Carbohydrates (carbs) are the sugars, starches, and fibers found in fruits, grains, vegetables, and milk products. They are one of three types of nutrients that provide energy for your body. The other two energy-providing nutrients are protein and fat. There are two main classes of carbohydrates: “simple” and “complex” carbs. In this article, we will break down the different types of “complex carbs.” To learn more about simple carbs, see “All About Simple Carbohydrates”.
When sugar molecules stand-alone or exist in a chain of two sugar molecules attached, they are considered “simple carbs.” Simple carbs are sweet, while complex carbs are not so much. Complex carbs are long chains of glucose molecules, like a strand of pearls. For the glucose to be absorbed into the blood and used for energy in the body, these strands first need to be broken down into “simple carbs.” Digestive enzymes in the gut work like scissors to break down these glucose strands into smaller molecules. There are two types of complex carbohydrates found in food: starch and fiber.
Starch is the way that plants store glucose. Though all starches are considered “complex carbs,” there are both “complex” and “simple” starches found in plants. Both types of starch impact blood sugar levels but at different rates. For those with certain medical conditions such as Diabetes Mellitus, the starch intake needs to be monitored, and the type of starch needs to be considered.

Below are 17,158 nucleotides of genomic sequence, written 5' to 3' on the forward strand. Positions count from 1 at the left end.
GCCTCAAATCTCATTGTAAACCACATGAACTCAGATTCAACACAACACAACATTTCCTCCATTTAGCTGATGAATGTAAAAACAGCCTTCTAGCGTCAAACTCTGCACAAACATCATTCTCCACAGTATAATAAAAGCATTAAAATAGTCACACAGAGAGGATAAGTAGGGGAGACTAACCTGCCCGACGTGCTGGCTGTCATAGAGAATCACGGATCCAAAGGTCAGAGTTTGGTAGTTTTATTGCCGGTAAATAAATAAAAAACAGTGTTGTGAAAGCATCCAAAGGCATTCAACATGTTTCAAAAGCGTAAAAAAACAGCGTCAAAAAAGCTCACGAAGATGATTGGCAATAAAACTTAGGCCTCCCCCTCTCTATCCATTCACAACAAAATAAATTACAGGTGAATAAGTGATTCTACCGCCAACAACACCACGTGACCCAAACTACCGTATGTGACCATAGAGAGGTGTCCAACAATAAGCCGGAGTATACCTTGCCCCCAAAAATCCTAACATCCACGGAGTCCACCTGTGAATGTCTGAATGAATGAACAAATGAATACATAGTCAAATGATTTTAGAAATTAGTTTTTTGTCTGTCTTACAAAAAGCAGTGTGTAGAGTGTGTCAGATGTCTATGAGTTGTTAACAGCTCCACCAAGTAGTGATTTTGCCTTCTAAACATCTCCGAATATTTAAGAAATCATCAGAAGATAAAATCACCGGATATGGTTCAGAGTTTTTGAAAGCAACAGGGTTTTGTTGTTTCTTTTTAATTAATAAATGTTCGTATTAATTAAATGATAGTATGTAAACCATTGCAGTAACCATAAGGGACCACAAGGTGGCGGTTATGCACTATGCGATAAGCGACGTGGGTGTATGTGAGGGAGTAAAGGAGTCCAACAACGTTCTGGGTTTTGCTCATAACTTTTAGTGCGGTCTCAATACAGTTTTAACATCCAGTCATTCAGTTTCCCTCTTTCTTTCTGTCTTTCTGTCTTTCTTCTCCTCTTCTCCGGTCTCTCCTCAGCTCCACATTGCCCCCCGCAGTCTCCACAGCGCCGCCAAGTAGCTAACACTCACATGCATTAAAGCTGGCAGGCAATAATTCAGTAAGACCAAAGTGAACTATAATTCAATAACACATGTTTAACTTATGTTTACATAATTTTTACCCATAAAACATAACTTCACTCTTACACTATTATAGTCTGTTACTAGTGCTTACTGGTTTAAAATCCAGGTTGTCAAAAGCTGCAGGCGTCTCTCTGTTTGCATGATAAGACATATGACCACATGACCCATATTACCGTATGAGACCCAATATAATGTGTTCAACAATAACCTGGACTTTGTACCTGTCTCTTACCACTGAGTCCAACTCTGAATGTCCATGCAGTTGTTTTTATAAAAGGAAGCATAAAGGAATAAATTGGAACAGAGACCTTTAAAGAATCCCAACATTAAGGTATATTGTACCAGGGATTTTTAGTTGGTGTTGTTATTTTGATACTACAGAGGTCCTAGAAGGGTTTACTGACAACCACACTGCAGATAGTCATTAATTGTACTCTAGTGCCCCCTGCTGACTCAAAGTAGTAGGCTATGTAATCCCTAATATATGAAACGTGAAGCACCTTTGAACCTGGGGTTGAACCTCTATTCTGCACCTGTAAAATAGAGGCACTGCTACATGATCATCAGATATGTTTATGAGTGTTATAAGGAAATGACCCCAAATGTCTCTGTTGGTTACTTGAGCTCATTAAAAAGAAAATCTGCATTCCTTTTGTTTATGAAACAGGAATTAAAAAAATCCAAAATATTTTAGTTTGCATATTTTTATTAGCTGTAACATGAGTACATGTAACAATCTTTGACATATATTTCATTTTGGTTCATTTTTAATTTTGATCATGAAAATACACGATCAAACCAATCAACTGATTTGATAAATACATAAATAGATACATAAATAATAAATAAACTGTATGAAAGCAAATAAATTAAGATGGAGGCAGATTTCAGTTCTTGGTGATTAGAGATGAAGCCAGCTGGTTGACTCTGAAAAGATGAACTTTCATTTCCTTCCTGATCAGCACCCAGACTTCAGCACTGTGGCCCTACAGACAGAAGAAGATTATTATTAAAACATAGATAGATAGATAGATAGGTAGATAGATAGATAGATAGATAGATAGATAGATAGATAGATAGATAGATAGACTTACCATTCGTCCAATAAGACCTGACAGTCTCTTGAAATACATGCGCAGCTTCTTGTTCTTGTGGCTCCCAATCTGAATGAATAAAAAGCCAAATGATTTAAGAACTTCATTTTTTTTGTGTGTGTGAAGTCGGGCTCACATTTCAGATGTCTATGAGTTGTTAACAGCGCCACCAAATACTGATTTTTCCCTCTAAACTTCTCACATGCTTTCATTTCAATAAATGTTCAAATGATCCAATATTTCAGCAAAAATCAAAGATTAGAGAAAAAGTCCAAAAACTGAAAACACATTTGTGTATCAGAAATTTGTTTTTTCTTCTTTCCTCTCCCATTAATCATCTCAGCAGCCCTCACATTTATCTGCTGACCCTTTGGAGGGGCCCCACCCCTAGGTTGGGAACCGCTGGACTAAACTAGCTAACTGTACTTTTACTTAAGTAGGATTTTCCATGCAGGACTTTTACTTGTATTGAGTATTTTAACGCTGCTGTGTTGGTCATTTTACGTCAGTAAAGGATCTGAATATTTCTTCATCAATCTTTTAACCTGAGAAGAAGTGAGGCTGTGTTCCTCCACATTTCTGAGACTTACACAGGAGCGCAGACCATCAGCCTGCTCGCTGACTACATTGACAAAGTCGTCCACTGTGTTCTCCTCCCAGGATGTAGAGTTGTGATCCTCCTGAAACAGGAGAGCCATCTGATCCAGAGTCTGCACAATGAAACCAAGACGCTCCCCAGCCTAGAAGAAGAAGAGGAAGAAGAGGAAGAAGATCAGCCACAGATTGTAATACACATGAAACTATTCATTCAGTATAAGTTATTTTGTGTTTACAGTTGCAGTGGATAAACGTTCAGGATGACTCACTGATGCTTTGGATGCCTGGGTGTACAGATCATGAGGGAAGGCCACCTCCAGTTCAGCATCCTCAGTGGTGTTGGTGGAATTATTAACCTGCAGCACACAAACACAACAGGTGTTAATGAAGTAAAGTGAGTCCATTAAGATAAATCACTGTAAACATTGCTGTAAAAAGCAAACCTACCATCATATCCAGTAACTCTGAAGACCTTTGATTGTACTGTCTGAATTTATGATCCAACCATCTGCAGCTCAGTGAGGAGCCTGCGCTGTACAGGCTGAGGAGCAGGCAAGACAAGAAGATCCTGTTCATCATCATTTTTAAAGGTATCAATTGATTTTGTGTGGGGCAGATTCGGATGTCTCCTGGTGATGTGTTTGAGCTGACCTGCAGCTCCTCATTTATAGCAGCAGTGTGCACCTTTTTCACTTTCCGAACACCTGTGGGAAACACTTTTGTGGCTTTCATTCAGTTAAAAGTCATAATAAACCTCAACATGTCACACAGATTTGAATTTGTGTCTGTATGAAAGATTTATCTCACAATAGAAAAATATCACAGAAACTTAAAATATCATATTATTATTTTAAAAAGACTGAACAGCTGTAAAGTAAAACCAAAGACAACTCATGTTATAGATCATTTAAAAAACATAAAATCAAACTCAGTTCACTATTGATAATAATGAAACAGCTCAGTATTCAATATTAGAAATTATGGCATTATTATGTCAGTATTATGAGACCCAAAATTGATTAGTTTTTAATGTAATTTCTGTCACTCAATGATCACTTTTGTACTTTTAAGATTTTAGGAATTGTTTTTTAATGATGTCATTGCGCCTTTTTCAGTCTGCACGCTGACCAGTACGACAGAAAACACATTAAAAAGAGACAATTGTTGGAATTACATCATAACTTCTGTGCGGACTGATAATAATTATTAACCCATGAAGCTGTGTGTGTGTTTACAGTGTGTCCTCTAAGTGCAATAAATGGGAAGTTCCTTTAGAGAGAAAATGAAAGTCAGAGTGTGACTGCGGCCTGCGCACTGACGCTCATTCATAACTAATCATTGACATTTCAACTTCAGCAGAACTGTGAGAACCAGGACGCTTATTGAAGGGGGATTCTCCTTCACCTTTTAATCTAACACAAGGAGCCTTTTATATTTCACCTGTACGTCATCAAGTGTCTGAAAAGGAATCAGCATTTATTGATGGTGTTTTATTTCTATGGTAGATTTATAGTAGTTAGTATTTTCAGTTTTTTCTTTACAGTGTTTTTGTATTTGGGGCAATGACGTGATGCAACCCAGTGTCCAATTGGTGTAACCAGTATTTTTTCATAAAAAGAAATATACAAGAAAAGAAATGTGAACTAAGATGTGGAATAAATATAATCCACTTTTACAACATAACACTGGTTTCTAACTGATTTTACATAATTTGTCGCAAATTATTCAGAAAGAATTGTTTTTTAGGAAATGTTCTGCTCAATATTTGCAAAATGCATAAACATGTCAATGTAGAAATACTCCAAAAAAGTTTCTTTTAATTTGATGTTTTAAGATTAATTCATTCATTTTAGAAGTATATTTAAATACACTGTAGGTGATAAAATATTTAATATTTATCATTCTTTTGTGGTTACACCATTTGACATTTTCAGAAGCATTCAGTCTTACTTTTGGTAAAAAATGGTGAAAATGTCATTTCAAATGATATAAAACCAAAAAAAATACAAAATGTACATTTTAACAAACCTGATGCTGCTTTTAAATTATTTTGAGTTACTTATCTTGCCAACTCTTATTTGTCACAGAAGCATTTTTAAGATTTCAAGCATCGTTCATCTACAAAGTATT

Fiber, the other type of complex carb, is also found in plants but is used more for structure than energy. Fiber is such a complex carbohydrate that human enzymes cannot break it down to use it for energy. Fiber is essential for human health, including its ability to help regulate blood sugars, control cholesterol, eliminate disease-causing toxins, promote healthy body weight, and reduce the risk of cancer, heart disease, and diabetes. See the article titled “A focus on fiber” to learn more.
The only sources of complex carbohydrates in the diet are plant foods. Each plant contains a mixture of complex starch, simple starch, and fiber, depending on the plant type and part of the plant being consumed.
Plant foods are broken into the following categories:
There is a lot of confusion about how much and what type of carbs should be consumed for optimal health. It is important to note that each individual has their own unique needs, but a few core principles can be applied when building the best diet for you.
To achieve optimal health, talk to your care team dietitians through the Unified Care app to discuss and develop a plan for meeting your individual carbohydrate needs!